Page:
KB: You can often differentiate one artist’s work from another’s by where they choose to stop within the process. I stop quite near the beginning. The reasons for that are to try to have paint that won’t dry or plaster that won’t set, because I feel that the real life of the creative moment is there. That’s not me stopping before a work is finished. It’s a choice, very much a careful aesthetic decision to stop at that point while the material is still in a raw state. I’ve always felt that once the paint was dry, or the plaster set, then the work was a bit dead—especially for other people, people just looking at it; there was no room left for them to enter the work, even if only in a cerebral way.
AMc: Despite being best known for using less conventional materials, the bulk of your work is made from more traditional plaster, paint, paper, and chalk—but treated, as you’ve described, in a non-traditional manner. What comes first: an idea or concept, or the material that you want to explore? Is there even a concept to the work beyond the material itself?
KB: To explain more about my relationship to materials, it’s important to say that, to begin with, I work purely out of desire or from the unconscious. I see a color or a material and think, “I really like that, I want to see a lot of it, so I’m going to use it.” In terms of making artwork, it’s pretty easy to paralyze yourself at the beginning of the process by having any kind of expectation, pressure, or specific outcome in mind. It’s difficult enough anyway, so I give myself permission at that point to do whatever I want—just to give it a try. That’s how I choose my materials. When I start to work with them, quite quickly the conscious mind comes into play, and so you have something like an editing process. You have to create some sort of attempt at structure, perhaps. That’s purely because, when you’re working with materials in this way, and you’re making abstract work, there’s the potential for it to be just purely gestural. That’s fine, there’s nothing wrong with it, but it’s not what I do. I feel as if it could be far too self-indulgent.
AMc: How much are you limited by the possibilities of the materials and their potential combinations?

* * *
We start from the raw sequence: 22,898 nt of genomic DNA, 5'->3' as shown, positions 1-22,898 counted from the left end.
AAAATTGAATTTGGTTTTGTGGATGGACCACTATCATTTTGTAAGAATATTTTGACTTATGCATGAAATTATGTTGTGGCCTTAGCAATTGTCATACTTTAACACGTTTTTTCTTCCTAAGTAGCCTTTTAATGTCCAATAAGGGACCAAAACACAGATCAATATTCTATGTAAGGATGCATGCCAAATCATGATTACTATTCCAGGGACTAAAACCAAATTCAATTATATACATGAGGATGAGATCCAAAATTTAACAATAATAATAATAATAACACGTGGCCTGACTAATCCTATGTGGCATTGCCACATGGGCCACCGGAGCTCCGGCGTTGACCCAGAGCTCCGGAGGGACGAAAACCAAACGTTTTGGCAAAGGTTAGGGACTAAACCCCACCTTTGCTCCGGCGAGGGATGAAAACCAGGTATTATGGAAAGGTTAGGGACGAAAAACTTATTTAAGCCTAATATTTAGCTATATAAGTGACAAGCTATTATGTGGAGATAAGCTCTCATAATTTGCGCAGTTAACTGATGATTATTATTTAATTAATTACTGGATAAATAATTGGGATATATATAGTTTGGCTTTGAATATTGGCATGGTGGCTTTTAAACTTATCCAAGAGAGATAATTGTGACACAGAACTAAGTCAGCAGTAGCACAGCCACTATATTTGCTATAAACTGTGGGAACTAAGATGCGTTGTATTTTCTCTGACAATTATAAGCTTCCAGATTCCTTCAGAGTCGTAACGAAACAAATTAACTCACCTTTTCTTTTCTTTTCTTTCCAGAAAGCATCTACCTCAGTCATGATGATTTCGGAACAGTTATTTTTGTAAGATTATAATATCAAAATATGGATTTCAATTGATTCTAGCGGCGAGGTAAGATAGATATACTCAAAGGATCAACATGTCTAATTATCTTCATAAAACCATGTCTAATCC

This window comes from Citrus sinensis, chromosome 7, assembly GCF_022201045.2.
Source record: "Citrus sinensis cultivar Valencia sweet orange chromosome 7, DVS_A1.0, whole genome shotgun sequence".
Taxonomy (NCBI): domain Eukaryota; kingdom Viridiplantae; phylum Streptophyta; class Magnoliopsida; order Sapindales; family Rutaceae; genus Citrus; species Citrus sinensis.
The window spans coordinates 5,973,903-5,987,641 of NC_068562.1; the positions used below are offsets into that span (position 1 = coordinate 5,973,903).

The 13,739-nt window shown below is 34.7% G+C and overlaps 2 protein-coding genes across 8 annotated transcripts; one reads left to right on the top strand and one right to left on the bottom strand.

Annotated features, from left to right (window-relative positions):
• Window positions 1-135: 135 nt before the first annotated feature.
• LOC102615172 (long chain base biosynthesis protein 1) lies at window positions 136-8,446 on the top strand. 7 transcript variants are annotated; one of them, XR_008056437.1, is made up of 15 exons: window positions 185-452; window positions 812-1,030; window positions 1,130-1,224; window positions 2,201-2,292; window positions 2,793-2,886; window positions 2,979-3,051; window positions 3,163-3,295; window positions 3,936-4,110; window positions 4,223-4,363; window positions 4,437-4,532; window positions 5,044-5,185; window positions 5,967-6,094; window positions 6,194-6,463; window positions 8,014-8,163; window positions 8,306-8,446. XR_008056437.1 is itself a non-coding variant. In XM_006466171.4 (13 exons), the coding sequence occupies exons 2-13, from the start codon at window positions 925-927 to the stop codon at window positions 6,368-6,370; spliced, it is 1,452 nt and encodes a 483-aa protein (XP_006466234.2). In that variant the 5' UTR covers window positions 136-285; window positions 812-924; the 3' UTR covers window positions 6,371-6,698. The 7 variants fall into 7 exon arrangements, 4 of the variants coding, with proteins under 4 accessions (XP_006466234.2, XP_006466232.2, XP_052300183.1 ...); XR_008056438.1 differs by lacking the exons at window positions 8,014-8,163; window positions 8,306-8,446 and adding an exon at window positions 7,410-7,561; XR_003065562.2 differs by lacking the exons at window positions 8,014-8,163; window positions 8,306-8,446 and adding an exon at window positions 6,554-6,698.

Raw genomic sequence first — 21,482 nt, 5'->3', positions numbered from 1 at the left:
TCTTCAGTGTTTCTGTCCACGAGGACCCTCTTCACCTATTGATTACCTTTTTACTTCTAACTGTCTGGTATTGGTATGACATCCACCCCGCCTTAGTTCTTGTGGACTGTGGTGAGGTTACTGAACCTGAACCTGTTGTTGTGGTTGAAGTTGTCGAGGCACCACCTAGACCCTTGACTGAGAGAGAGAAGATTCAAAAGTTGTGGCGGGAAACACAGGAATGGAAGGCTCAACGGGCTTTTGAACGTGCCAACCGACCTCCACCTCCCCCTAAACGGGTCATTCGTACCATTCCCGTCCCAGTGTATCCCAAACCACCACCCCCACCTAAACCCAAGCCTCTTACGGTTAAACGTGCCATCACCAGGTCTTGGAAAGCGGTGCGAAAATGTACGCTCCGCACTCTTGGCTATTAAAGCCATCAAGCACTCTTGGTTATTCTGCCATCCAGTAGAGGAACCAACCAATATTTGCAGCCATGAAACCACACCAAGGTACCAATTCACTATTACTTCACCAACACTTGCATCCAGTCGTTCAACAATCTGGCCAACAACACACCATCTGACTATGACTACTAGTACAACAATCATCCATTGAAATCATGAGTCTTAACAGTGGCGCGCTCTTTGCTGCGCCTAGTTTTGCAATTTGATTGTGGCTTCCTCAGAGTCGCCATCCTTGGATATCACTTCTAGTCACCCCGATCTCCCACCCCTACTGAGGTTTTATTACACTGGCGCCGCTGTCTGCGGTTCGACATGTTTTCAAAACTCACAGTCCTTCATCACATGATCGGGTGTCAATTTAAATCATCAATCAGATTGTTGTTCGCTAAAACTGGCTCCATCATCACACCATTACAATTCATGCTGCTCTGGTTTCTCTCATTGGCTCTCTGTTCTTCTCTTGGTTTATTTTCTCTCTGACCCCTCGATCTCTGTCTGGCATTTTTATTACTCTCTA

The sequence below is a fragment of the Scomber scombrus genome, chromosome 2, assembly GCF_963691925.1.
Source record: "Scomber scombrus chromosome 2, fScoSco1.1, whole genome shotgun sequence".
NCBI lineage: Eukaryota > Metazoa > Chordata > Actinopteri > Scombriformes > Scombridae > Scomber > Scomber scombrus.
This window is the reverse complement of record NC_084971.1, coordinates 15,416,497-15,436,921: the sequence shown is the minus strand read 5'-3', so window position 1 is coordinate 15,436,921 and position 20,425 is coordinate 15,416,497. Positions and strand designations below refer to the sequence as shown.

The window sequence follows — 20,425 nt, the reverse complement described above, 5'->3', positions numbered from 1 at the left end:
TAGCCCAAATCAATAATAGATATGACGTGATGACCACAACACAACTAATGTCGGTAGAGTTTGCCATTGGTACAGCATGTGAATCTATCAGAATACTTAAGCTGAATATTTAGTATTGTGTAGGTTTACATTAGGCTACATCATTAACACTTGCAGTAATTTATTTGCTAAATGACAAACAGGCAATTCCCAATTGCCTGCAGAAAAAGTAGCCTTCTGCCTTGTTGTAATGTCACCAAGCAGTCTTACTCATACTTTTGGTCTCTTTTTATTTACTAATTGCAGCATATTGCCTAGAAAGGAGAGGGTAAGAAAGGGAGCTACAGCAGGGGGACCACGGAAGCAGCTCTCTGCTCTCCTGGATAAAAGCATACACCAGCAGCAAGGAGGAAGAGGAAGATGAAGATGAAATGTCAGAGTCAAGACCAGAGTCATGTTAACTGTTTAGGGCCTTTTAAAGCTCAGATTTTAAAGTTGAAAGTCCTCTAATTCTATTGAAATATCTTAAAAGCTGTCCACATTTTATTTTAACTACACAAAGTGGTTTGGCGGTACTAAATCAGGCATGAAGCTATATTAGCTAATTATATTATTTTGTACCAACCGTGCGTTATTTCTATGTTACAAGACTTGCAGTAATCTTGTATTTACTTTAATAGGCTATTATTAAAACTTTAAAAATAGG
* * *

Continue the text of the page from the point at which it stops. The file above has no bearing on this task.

KB: I tend to think of the materials as something that I cannot help but use, something that comes out of desire, out of the unconscious. I can obviously choose to let myself go along with that or not. I choose to go along with it because I think it is very important to do what you want to do, but I also believe that you can make something “good” in any material and in any medium, and that’s what is really important. Because it is very difficult to make something “good,” you may as well do what you want to do, using the materials and the colors and the medium that you want to use. There may as well be some pleasure in it for you as the artist. Understanding the connotations by exercising my conscious mind at various moments within the process of making the work is, for me, also totally necessary in order to determine the aesthetics and to think about what “meanings” may be created by or through them—otherwise, as I’ve said, the work would be purely self-indulgent. In the end, it is the judgment and the decision-making that count, and they can be seen in the final aesthetic experience. The best aesthetic experience, I think, is to see an agile mind at work.
AMc: How much time do you spend experimenting, and how many of these experiments lead to successful works?
KB: All I can say really is that I do what I want to do. That’s the most important thing for me. Making art is about freedom. In terms of what actually transpires, that means if I like a color, I’ll use it, and if I feel like working with a particular material, I will. I don’t think too much about what I’m doing in terms of how the process goes exactly and what my behavior is. Too much self-consciousness would kill it, especially at the beginning.